I’m taking a break from bothering the worms.
It’s cold and they’ve slowed right down and so must I. I’m also taking a break from Vinciane Despret, deferring the moment of loss when I finish her book and have to let go the daily surprises she offers me.
Now dipping into Adam Phillips’ Darwin’s Worms. Meditations on death, nature, time, loss, bodies…Darwin and Freud. (Skipping Freud for the moment and also the stuff about God, though I am admiring Phillips recognition of how Darwin subtly worms away at God and all the attendant hierarchies.) Phillips is gripped by Darwin’s attentiveness to worms as lowly workers, working through digesting: “labour was a prodigious work of digestion… For the idea of work as digestion, and digestion as the body’s forced and unforced labour, Darwin turned to the worms.” (43-44).
No doubt Darwin was attuned to the vitality of digestion by his own digestion problems. But his admiration for worms did go beyond that. Phillips tells of the consolation and joy Darwin found in worms, as creators of the earth: “They buried to renew: they digested to restore.” (56)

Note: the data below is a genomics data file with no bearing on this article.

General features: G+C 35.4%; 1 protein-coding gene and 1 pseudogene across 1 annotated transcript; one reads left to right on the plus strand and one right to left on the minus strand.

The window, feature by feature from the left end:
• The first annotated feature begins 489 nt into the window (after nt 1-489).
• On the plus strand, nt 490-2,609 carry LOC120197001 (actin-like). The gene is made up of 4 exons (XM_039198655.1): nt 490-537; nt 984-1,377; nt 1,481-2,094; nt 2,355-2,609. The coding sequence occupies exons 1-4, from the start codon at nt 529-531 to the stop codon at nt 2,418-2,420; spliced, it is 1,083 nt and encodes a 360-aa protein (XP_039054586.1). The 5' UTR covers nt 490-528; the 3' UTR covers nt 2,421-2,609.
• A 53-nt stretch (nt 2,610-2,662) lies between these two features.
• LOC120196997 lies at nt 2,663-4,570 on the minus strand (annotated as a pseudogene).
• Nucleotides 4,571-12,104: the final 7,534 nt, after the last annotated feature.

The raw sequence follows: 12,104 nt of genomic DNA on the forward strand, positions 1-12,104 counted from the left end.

No killjoy scientist is Darwin — more on killjoy scientists later, when I return to Despret. But for now, recalling Despret’s question of questions, I enjoy Phillips’ positing of Darwin’s fundamental question as “What would our lives be like if we took earthworms seriously, took the ground under our feet rather than the skies high above our heads, as the place to look, as well, eventually, as the place to be?” (60-61) And, can we add, if we engaged with the worms as artful collaborators?